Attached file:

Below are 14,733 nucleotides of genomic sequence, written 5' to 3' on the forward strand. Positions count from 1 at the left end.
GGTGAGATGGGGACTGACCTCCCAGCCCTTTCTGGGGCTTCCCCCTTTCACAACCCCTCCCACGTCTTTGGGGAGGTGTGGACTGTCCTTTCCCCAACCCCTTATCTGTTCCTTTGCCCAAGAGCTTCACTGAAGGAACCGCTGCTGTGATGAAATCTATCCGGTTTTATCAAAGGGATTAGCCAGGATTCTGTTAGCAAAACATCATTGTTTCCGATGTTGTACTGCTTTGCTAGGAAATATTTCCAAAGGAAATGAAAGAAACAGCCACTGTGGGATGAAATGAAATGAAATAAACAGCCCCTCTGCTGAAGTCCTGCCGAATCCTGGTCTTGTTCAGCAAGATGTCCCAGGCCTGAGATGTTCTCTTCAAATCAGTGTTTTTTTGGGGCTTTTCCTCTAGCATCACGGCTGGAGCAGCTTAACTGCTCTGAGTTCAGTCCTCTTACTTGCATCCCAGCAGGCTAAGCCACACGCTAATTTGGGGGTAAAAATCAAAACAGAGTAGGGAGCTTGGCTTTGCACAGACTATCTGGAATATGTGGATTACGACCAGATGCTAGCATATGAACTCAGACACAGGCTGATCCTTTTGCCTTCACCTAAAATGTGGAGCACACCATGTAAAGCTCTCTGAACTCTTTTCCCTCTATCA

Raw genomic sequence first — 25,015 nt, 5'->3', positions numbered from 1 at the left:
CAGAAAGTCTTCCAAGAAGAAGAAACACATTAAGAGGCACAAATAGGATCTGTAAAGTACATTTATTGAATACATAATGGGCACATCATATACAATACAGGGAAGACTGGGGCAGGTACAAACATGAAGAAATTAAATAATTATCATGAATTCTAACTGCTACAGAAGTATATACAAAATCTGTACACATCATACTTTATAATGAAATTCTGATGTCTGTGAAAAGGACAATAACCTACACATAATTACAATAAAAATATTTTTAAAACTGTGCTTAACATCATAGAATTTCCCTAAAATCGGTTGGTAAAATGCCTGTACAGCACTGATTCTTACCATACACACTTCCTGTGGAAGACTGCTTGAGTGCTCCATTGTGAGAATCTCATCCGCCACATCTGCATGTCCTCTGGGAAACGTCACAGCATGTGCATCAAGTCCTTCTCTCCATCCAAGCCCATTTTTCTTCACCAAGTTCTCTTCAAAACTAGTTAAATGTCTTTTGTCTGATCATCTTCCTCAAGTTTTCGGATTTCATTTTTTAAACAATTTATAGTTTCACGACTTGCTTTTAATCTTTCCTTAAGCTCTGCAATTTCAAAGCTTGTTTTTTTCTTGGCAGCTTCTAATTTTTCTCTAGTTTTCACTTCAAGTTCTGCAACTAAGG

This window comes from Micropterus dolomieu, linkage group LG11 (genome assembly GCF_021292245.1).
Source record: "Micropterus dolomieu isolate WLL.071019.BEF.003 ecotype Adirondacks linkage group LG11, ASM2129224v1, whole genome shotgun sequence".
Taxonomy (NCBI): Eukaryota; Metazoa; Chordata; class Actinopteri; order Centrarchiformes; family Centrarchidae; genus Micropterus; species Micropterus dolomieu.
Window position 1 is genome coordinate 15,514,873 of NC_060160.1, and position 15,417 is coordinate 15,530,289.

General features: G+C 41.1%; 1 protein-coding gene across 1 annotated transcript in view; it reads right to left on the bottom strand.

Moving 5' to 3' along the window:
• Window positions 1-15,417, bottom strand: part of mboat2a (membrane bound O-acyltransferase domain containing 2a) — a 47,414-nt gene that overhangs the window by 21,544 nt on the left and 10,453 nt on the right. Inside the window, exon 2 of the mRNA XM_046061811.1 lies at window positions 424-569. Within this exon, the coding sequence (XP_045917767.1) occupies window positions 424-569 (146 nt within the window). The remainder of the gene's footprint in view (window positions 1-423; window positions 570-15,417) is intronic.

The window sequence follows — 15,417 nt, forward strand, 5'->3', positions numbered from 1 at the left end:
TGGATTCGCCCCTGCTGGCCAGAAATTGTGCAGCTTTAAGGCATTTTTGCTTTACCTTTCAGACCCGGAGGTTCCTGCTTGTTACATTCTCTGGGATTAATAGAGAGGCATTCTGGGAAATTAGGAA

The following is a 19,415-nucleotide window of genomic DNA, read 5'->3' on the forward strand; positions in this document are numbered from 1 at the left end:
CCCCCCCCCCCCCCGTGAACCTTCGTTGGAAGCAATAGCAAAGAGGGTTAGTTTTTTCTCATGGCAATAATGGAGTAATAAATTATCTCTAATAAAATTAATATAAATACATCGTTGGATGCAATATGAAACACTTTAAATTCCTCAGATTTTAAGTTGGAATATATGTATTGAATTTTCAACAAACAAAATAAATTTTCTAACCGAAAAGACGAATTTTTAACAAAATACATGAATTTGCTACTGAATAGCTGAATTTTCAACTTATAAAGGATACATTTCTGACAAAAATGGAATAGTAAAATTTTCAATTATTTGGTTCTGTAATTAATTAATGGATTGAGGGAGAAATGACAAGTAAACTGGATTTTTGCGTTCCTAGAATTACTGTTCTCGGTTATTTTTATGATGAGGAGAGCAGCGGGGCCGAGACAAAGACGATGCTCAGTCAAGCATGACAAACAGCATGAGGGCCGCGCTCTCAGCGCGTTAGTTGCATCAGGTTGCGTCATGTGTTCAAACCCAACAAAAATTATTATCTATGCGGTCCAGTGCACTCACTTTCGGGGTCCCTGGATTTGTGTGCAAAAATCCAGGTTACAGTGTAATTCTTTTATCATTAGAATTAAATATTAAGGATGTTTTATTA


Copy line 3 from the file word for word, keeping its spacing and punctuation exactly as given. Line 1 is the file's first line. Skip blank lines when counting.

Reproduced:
Raw genomic sequence first — 25,015 nt, 5'->3', positions numbered from 1 at the left: